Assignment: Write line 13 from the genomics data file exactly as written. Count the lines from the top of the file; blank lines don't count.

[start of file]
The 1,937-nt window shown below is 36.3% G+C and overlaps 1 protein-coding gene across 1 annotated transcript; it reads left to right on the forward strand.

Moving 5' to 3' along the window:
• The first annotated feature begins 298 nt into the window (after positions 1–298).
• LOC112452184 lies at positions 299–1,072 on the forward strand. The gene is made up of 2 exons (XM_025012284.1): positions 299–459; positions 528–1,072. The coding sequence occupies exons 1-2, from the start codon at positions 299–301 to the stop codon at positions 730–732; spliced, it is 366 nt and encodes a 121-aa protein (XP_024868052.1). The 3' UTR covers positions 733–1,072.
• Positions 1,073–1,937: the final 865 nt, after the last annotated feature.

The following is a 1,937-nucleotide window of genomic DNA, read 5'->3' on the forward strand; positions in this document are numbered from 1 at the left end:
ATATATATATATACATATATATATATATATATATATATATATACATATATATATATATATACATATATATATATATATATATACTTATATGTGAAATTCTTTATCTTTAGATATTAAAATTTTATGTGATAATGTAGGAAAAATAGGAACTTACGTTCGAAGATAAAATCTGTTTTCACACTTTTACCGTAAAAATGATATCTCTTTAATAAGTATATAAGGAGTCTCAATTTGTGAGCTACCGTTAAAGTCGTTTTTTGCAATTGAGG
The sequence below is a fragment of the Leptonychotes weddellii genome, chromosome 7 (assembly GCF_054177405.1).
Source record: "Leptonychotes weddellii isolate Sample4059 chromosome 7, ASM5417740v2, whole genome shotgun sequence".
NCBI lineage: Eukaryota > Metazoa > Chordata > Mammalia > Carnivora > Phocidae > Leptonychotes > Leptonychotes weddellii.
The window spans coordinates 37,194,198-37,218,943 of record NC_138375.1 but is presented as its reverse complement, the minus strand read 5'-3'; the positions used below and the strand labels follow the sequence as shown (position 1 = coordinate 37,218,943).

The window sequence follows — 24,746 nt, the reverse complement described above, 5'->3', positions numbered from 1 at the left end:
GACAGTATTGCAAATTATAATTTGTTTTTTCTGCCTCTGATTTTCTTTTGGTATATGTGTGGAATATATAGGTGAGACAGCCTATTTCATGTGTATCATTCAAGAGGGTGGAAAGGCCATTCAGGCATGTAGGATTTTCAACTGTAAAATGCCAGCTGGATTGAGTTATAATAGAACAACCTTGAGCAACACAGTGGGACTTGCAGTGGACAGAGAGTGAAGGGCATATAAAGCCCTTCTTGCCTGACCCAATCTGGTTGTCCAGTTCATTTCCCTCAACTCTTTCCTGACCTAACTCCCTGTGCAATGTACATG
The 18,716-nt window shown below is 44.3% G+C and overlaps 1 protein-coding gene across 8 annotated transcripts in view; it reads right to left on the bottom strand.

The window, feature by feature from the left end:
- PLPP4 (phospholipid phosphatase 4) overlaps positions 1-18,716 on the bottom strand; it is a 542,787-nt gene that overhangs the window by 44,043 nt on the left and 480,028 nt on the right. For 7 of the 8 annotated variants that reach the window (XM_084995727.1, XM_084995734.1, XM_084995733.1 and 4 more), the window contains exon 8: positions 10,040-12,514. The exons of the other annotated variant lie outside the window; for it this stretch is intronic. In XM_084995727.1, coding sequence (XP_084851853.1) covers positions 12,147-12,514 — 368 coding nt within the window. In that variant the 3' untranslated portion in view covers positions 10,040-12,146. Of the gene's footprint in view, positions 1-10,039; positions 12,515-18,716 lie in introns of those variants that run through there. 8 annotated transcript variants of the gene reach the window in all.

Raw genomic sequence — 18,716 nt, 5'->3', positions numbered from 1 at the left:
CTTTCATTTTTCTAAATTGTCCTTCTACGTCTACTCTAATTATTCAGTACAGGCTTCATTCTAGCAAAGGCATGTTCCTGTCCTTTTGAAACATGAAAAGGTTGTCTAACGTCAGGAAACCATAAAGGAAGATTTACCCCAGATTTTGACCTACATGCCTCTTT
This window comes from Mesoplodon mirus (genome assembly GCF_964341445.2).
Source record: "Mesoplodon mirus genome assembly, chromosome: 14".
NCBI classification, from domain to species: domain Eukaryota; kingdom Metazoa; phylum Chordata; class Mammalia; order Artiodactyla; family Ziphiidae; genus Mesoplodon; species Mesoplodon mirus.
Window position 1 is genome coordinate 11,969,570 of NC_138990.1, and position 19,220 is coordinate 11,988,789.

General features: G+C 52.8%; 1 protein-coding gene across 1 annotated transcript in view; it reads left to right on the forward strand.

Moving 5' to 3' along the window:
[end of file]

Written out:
GACAGTATTGCAAATTATAATTTGTTTTTTCTGCCTCTGATTTTCTTTTGGTATATGTGTGGAATATATAGGTGAGACAGCCTATTTCATGTGTATCATTCAAGAGGGTGGAAAGGCCATTCAGGCATGTAGGATTTTCAACTGTAAAATGCCAGCTGGATTGAGTTATAATAGAACAACCTTGAGCAACACAGTGGGACTTGCAGTGGACAGAGAGTGAAGGGCATATAAAGCCCTTCTTGCCTGACCCAATCTGGTTGTCCAGTTCATTTCCCTCAACTCTTTCCTGACCTAACTCCCTGTGCAATGTACATG